This may be described as a verb-first (V1) analysis for Goidelic. Alternatively, we may propose that WP is actually the highest head in a split IP domain, that is, AgrP. This proposal would be broadly similar to that made in earlier Minimalist work on Irish, such as Carnie 1995 and Duffield 1995, and it is also compatible with a variant of Hendrick’s (2000) analysis of the facts from McCloskey 1996.

(30) [AgrP Agr+T+V+vi [TP subjj [T′ ti [vP tj [v′ ti[VP ti. .. ]]]]]]

Although independently plausible, this is not directly compatible with Bobaljik and Thráinsson’s (1998) theory of the split IP, which dictates that AgrP is only projected in languages with full agreement paradigms: the Goidelic languages systematically lack verbal agreement, and so by Bobaljik and Thráinsson’s criterion should lack an AgrP projection (though this may be taken to be related to the fact that Spec,AgrP does not display the EPP property in Goidelic, unlike Icelandic). The choice between the V1 analysis and the AgrP analysis is a subtle one, with implications for our understanding of the EPP and V1/V2. Needless to say, it cannot be resolved here.

Notes

Thanks to all my Scottish Gaelic language consultants for their help and patience, especially Gillebrìde MacMillan and Lucy Gilfedder, as well as Nessa Johnston for help with Irish and Matt Barros for help with Brazilian Portuguese.

1 Notable exceptions in the early Minimalist literature on VSO include Carnie (1995) and Duffield (1995).

2 That this is the case is indicated by data from Brazilian Portuguese, which show the same asymmetry between object and adverbial extraction seen in English above.

(i)

  • a.

    Maria estava beijando alguem, mas eu não sei quem (*ela estava).

    Maria was kissing someone but I not know who she was

    ‘Maria was kissing someone, but I don’t know who (*she was).’

  • b.

    Você diz que vai me pagar de volta, mas você não disse quando (você vai).

    you say that will me pay of back but you not said when you will

    ‘You say you’ll pay me back, but you didn’t say when (you will).’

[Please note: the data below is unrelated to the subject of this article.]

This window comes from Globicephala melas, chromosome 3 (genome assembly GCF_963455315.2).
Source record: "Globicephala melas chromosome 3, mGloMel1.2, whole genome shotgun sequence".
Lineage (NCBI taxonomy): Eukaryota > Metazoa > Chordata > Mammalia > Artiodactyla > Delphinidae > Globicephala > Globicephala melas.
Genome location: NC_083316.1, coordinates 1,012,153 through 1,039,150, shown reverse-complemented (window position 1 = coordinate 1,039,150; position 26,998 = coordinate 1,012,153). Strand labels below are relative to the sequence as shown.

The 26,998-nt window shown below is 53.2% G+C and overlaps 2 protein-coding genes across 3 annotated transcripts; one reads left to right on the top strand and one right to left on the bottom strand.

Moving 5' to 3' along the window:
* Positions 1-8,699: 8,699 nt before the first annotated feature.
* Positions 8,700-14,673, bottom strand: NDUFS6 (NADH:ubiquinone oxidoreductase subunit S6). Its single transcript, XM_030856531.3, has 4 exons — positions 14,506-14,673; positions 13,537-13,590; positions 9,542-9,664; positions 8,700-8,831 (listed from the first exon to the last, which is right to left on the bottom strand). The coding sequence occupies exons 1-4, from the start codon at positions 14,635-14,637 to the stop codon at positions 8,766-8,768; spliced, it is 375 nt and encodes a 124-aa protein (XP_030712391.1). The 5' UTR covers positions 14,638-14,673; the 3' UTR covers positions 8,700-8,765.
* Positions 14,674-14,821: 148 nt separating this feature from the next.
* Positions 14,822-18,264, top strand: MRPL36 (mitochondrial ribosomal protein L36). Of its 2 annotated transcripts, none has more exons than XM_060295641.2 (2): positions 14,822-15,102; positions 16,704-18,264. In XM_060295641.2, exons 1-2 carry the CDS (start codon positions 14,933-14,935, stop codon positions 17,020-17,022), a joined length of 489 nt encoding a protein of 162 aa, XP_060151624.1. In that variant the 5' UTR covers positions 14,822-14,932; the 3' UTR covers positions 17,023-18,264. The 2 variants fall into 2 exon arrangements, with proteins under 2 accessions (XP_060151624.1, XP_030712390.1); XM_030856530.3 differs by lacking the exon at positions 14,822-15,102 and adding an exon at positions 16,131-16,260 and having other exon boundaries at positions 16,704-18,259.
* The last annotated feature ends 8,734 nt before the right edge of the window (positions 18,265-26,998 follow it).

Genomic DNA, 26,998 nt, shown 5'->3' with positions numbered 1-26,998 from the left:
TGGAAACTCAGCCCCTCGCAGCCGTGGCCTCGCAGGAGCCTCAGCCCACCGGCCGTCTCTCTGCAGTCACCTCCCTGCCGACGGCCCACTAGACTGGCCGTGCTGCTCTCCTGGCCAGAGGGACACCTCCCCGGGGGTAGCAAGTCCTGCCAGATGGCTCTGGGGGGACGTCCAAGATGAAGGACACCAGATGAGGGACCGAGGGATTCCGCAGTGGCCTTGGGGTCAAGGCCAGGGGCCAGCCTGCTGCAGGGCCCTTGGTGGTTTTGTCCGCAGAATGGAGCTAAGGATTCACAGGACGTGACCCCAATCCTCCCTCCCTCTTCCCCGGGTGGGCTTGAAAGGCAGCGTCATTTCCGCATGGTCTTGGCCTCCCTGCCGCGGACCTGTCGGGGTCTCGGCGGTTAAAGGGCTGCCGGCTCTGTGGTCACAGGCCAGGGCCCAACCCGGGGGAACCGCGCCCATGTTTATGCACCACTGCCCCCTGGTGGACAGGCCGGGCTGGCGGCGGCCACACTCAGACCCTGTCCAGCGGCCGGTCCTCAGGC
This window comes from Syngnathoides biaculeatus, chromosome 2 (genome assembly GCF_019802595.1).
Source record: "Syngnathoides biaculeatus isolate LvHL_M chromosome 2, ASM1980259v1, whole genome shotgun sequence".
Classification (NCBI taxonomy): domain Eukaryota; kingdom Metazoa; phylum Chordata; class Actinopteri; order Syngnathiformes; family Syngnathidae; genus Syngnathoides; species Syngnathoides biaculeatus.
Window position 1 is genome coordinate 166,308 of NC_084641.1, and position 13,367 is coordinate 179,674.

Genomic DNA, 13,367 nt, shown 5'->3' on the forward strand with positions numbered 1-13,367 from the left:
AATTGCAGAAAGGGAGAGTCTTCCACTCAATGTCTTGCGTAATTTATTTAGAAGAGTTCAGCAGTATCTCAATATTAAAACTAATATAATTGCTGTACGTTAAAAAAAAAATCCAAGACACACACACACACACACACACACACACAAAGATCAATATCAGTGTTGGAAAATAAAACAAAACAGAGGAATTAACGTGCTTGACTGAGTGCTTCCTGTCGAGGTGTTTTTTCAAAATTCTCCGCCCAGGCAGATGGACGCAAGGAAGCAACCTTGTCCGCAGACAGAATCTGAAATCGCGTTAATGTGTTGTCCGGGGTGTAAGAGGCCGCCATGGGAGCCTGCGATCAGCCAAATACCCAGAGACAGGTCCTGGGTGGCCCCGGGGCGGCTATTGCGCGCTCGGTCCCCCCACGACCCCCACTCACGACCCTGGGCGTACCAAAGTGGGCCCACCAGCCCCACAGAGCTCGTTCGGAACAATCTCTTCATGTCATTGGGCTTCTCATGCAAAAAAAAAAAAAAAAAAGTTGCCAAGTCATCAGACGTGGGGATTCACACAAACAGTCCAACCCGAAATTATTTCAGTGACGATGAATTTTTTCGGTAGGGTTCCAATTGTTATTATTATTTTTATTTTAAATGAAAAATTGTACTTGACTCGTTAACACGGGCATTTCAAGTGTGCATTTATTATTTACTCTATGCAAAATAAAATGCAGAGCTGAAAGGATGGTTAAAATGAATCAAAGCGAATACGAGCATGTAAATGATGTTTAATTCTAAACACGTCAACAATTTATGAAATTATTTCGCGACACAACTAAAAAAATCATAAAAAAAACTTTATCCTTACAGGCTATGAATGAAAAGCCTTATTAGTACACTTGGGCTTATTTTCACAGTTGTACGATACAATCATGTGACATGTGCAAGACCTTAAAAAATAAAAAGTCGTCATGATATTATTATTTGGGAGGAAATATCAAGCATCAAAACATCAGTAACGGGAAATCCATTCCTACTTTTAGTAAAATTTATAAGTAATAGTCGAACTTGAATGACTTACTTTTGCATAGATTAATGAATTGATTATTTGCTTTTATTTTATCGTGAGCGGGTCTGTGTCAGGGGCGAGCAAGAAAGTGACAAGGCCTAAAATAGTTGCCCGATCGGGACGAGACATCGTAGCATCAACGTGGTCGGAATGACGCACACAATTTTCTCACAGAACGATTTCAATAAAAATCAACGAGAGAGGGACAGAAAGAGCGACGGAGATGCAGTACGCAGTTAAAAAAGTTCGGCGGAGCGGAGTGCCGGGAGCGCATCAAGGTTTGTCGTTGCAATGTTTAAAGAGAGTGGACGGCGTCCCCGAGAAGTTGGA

(Matt Barros, pers. comm.)

Given that Brazilian Portuguese has a broadly similar clause structure, with subjects in Spec,TP and auxiliary verbs in T, we may conclude that the account of English generalizes to (i), and hence that MaxElide has generality beyond English.

3 Preliminary consultations with one speaker indicate that the same effects hold in Irish, but this needs to be confirmed with more speakers.

4 I refrain from calling this VP-ellipsis since whether it is a VP or something bigger that is deleted is not obvious at this point: since the subject is inside the ellipsis site, our analysis of the size of the ellipsis site depends upon where we locate the subject.

5 All of the ScG speakers I consulted also speak English natively, and those I consulted on English data agreed with the judgments reported above. This indicates that the differences between the languages are structural, and not just an artifact of some speakers’ general preference for eliding larger constituents.

6 Note that the same MaxElide effect obtains whether the verb in WP is a lexical verb or the substantive auxiliary bith ‘be’, as in periphrastic tenses. Given that some authors have proposed that bith is inserted directly in T (see, e.g., Adger and Ramchand 2003), the apparent effect of head position here would be surprising if the verb wasn’t undergoing movement to some higher projection above T.

7 Regarding (26), the same incorrect result would be obtained if the verb moved through the G head.

8 Similar though not identical results are obtained if we adopt Merchant’s (2008) approach to MaxElide, which only regulates the position of Ā-traces. Merchant’s implementation differs in that MaxElide only obtains if the smaller ellipsis site contains an Ā-trace. With the ScG data, this would correctly predict that subject extraction triggers MaxElide, since the subject originates in the verbal ellipsis site. More significantly, it would also force us to conclude that the verbal ellipsis site contains TP, since the MaxElide effect obtains with wh-adverbial extraction: if TP were outside the verbal ellipsis site, it should be possible to base-generate the wh-adverbial outside the ellipsis site and thus avoid a situation where it contains a variable. Since the verb is outside of the verbal ellipsis site, this would force us to conclude that the verb moves out of TP, a conclusion also forced by the analysis in the main text. However, this analysis would not speak to the question of whether the subject moves to Spec,TP.

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Effi
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and
Jonathan
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223
240